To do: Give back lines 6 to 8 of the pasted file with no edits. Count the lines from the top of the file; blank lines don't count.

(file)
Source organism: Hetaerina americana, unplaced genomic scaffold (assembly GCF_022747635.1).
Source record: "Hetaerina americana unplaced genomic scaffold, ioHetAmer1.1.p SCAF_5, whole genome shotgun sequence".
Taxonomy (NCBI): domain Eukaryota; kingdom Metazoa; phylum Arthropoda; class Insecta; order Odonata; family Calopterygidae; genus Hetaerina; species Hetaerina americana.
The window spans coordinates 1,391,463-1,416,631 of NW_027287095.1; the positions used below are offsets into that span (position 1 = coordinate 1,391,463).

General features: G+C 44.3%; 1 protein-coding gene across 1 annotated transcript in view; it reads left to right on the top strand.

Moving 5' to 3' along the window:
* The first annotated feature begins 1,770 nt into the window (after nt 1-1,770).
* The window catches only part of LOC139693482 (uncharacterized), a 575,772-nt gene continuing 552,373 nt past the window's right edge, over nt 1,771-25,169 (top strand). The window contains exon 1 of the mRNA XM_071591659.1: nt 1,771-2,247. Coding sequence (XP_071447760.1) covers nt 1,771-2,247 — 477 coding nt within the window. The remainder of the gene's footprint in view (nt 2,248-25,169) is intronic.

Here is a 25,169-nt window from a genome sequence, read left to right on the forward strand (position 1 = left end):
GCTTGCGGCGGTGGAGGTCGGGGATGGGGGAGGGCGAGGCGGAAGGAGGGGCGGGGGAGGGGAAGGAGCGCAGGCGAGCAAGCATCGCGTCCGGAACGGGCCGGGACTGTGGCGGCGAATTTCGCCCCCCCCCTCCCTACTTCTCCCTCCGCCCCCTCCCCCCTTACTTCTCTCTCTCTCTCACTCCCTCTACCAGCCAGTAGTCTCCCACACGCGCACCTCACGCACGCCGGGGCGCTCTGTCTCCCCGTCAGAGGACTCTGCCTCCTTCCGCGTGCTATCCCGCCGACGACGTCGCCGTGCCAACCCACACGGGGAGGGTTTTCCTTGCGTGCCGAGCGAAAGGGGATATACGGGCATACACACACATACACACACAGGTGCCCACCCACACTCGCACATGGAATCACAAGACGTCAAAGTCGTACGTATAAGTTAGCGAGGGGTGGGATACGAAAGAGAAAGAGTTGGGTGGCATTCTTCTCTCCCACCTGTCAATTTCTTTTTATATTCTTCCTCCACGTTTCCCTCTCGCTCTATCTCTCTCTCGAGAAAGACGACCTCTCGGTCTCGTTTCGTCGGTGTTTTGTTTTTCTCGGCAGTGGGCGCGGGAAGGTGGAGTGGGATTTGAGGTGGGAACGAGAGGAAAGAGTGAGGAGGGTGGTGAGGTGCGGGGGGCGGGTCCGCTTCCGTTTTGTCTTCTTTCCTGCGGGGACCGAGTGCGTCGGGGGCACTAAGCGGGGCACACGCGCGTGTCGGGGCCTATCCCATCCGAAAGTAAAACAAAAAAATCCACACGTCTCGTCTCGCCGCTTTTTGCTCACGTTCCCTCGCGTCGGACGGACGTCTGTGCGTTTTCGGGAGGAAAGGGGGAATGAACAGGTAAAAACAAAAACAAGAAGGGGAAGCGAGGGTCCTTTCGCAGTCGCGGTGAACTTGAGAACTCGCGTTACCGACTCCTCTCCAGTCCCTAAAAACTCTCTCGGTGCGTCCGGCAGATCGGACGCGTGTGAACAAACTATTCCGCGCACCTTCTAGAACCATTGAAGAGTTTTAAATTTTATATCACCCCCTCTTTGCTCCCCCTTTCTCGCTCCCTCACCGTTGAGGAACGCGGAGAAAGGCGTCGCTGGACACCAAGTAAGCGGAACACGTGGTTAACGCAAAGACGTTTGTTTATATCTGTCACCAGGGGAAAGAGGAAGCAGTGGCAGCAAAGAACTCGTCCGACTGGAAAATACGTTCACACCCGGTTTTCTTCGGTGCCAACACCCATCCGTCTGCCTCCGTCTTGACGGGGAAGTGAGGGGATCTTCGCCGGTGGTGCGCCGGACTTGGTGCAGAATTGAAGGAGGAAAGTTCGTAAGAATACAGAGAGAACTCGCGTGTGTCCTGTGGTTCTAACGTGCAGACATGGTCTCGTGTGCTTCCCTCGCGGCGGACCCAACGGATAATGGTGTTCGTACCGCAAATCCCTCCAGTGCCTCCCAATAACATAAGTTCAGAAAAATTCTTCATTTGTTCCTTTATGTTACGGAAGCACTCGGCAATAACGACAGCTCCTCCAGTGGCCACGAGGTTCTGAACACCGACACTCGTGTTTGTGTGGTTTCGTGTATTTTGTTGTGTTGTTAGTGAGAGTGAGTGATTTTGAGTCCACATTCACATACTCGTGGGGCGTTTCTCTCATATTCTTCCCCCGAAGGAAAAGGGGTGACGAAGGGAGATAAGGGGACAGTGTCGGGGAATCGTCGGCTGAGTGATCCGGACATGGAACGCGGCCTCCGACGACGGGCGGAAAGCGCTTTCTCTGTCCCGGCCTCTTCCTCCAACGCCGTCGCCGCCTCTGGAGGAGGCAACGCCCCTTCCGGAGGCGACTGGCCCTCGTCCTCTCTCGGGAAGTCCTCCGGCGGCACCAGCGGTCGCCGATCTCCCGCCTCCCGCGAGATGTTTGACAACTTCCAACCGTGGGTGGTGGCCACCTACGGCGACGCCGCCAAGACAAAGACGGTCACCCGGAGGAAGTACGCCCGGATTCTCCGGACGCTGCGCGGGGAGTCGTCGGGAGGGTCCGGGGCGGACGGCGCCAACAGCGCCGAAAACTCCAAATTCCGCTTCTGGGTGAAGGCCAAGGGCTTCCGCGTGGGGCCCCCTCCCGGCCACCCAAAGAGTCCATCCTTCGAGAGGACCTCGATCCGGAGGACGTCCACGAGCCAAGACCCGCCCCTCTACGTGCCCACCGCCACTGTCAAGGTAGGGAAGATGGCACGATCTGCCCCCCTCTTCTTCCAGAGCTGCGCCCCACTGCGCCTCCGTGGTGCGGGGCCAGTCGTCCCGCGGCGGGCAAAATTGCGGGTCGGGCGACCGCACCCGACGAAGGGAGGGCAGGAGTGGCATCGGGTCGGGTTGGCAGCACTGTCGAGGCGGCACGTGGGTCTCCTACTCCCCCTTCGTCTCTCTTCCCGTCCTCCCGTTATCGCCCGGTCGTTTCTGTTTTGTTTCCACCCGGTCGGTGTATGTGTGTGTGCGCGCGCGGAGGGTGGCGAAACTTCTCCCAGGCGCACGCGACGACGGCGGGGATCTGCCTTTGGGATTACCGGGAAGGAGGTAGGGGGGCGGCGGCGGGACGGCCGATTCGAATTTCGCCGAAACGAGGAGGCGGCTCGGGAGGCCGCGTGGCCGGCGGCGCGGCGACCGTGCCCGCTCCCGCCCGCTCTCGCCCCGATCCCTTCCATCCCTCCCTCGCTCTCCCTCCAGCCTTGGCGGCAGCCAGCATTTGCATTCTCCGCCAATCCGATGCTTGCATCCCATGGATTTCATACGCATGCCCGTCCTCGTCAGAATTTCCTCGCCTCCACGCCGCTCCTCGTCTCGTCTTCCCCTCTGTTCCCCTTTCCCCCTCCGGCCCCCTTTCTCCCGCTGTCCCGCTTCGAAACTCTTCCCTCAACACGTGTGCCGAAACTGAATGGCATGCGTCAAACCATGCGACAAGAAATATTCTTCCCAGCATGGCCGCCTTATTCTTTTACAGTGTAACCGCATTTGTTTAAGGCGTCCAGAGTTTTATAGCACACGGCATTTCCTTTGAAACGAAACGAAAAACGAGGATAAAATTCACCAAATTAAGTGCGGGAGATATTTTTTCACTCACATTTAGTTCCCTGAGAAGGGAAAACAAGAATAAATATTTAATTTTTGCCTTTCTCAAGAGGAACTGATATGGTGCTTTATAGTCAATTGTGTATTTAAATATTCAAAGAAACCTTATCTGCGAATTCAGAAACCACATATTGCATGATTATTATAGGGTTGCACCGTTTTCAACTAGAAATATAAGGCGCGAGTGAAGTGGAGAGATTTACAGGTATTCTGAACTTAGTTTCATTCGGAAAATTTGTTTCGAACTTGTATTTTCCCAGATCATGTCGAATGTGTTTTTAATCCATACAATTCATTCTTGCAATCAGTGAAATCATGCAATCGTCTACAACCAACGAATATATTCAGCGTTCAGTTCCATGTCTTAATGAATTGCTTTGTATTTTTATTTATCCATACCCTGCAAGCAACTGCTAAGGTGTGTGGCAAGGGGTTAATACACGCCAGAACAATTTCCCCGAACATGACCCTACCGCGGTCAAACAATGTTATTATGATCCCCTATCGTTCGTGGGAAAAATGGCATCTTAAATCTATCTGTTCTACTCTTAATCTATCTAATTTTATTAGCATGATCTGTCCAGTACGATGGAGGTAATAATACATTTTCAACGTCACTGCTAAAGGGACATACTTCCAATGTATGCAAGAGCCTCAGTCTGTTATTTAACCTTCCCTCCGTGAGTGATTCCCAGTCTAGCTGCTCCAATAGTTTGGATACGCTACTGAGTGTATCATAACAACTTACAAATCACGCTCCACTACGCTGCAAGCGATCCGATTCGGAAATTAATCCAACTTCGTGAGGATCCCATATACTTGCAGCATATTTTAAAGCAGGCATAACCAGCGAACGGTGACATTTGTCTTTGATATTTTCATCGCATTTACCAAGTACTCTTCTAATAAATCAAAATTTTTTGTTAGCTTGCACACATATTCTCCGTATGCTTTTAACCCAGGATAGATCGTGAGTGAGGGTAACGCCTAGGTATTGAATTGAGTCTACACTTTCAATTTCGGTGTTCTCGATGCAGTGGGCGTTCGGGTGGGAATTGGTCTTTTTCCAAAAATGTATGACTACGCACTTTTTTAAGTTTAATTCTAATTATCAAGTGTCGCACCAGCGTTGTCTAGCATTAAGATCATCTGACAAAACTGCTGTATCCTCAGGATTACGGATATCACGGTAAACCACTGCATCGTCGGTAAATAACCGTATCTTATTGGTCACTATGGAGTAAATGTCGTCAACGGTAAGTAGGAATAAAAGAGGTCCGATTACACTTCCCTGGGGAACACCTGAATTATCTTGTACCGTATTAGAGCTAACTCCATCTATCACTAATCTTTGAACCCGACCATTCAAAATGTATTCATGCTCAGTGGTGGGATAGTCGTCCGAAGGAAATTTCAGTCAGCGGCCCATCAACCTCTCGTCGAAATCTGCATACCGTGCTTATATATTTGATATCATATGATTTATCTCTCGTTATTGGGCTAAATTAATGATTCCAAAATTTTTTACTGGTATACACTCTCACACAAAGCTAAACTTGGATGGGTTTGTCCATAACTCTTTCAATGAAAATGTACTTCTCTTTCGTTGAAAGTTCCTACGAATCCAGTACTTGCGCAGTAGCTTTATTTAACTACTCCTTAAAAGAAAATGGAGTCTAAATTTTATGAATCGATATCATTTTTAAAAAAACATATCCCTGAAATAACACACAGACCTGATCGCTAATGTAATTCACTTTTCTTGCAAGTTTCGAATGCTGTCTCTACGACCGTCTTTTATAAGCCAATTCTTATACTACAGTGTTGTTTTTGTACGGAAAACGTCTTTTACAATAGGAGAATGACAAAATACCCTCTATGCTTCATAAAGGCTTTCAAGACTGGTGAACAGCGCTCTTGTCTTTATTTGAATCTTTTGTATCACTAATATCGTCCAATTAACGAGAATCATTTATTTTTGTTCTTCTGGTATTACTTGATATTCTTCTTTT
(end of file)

Moving 5' to 3' along the window:
* The first annotated feature begins 1,770 nt into the window (after nt 1-1,770).
* The window catches only part of LOC139693482 (uncharacterized), a 575,772-nt gene continuing 552,373 nt past the window's right edge, over nt 1,771-25,169 (top strand). The window contains exon 1 of the mRNA XM_071591659.1: nt 1,771-2,247. Coding sequence (XP_071447760.1) covers nt 1,771-2,247 — 477 coding nt within the window. The remainder of the gene's footprint in view (nt 2,248-25,169) is intronic.